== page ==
Here’s the story you will come away with from the film Dunkirk. Hundreds of thousands of soldiers are trapped on the beaches. There is something called a mole that larger ships can dock at but they can’t get close to the beaches because the water is too shallow. There aren’t that many larger ships helping with the evacuation. The Royal Navy has held them back. Those that do come are bombed or torpedoed. The RAF has sent over a few planes but not enough. Very few soldiers are being evacuated. But then, a call goes out. The little ships mobilize. Plucky civilians take their yachts and pleasure craft across the channel. They can make it to the beaches. Hurrah and huzzah, the day is saved!
Now this is a movie purportedly about the operation as a whole. It is strange then that for most of its running time you see not even one soldier get back to England. We are shown one larger ship that seems to sail away successfully. The Germans sink every other one. The Royal Navy looks completely inept. The RAF not much better. Their contribution is entirely represented by one flight of three Spitfires.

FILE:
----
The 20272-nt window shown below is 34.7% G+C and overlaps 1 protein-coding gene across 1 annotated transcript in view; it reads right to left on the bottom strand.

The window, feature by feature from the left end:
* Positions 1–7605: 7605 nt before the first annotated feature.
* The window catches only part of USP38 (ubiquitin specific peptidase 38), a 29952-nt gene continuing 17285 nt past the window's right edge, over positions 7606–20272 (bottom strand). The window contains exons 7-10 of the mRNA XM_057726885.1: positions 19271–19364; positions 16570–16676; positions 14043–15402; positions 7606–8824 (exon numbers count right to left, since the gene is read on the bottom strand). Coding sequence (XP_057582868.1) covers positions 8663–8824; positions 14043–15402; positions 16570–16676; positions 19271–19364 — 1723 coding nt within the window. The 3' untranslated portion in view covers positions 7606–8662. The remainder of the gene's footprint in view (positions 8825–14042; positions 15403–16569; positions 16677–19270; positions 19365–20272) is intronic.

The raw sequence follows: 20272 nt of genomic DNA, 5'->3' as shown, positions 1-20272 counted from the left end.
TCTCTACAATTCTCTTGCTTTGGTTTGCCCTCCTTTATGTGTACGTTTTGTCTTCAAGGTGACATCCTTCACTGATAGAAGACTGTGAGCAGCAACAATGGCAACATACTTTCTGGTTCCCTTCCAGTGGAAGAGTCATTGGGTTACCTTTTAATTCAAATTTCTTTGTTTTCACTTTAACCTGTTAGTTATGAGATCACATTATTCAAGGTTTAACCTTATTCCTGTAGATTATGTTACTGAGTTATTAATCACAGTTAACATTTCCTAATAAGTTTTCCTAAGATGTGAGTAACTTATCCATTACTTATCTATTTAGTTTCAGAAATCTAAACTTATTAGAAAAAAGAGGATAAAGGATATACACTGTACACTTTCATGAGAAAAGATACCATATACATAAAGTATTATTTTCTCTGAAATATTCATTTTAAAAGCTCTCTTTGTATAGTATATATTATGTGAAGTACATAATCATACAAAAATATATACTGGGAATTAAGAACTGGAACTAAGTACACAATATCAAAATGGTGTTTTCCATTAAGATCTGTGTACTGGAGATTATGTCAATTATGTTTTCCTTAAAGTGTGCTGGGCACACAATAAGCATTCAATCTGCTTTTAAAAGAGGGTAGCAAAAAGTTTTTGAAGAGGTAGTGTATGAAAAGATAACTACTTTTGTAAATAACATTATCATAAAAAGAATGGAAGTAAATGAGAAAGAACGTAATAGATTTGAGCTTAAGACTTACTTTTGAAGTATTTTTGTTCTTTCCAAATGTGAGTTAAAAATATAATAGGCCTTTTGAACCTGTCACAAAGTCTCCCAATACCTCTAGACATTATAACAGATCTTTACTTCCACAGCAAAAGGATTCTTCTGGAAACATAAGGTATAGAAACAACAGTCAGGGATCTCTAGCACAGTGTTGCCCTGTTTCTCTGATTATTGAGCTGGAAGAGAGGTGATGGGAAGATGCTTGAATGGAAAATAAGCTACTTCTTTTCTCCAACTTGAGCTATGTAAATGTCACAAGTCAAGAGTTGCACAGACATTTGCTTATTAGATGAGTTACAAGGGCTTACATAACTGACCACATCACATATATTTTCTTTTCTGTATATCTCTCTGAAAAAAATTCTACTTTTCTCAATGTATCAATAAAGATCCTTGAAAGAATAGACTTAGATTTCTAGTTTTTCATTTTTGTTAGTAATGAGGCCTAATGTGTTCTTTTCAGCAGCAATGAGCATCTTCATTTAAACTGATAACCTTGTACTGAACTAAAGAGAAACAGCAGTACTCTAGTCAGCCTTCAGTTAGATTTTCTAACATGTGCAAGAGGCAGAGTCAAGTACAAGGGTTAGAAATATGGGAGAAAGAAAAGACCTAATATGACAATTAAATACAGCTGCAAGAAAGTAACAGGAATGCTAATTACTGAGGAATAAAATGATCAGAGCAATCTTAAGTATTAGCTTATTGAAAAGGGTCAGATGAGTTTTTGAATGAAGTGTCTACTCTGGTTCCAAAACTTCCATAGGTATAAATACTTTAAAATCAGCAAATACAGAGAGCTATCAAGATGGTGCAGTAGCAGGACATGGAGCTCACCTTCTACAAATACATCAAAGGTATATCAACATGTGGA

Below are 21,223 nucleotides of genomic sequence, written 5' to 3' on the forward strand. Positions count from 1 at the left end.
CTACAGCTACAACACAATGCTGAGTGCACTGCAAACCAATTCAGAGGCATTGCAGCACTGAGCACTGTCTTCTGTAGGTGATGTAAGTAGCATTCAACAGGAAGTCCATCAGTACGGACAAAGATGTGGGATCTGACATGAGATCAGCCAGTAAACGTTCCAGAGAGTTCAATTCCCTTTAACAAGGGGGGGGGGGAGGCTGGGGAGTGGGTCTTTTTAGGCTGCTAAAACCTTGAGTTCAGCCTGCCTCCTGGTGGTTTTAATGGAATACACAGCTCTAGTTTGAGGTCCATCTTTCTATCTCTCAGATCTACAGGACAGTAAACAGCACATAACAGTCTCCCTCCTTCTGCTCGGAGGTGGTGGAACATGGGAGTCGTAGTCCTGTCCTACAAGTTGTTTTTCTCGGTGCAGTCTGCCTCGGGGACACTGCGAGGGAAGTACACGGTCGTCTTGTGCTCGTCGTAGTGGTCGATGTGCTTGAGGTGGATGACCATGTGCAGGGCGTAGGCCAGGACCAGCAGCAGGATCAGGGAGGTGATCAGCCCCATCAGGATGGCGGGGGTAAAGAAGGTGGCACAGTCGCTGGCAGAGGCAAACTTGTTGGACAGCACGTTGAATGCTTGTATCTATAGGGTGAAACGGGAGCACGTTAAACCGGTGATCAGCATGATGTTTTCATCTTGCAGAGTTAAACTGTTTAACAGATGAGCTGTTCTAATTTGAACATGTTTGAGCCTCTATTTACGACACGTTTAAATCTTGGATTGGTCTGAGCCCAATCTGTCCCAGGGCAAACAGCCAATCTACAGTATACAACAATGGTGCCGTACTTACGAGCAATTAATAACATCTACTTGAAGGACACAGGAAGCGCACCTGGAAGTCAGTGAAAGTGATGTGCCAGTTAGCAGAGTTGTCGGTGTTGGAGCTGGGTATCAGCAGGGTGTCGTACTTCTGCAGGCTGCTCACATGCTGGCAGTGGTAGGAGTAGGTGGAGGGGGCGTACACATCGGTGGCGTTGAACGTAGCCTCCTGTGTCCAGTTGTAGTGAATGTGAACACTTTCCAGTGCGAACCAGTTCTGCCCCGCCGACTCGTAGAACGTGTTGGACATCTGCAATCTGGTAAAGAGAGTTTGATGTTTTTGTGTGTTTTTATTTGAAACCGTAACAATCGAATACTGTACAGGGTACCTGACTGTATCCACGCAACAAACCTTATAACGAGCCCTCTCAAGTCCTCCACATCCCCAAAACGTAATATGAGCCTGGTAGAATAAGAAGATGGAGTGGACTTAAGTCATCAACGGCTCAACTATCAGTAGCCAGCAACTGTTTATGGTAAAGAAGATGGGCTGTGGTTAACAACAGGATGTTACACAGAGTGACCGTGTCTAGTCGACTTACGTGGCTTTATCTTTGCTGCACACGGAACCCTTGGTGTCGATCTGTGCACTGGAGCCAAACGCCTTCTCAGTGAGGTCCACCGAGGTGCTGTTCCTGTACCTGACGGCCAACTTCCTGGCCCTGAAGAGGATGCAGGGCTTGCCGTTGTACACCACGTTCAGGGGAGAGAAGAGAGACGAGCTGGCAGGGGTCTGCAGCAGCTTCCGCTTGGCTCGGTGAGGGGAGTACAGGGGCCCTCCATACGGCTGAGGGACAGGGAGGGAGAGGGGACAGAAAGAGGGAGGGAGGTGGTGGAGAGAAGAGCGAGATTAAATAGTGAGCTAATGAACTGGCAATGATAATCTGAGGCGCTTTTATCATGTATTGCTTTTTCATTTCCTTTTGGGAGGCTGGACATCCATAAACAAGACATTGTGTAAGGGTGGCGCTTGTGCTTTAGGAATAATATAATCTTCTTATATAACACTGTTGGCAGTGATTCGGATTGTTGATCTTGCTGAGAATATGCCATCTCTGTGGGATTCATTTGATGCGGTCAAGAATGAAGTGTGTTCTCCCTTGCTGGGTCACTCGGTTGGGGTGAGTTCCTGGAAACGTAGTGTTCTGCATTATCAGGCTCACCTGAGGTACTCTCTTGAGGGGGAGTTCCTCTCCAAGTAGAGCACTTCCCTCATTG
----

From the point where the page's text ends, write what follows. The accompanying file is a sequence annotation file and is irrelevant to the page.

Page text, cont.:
The reality of Operation Dynamo was starkly different. This was an incredibly complex and difficult operation and the Royal Navy and RAF both deserve more credit for its success than they are given here. 70% of the troops evacuated left from the harbor (most via the mole) on larger ships. 39 Royal Navy destroyers took part. Yes, 8 of the more modern destroyers were pulled back part way through, but hundreds of larger navy ships transported troops home. The little ships, most of which were crewed in full or part by Royal navy men or reservists (the Canadian veteran above was one of them), were largely used to ferry troops off the beaches to waiting destroyers and transports. The call to civilians only went out part way through the operation and the numbers of troops the little ships brought home was small, less than 10% of the total. 16 Royal Air Force squadrons flew 3500 sorties during Operation Dynamo, though much of their fighting was over the channel and thus not visible to the waiting troops. While all this was going on the French were fighting to hold the Germans back. The Belgians too for the first few days of the operation. The British lied to both nations about their intentions. With the exception of one brief scene at the beginning, none of these battles beyond the beach are shown.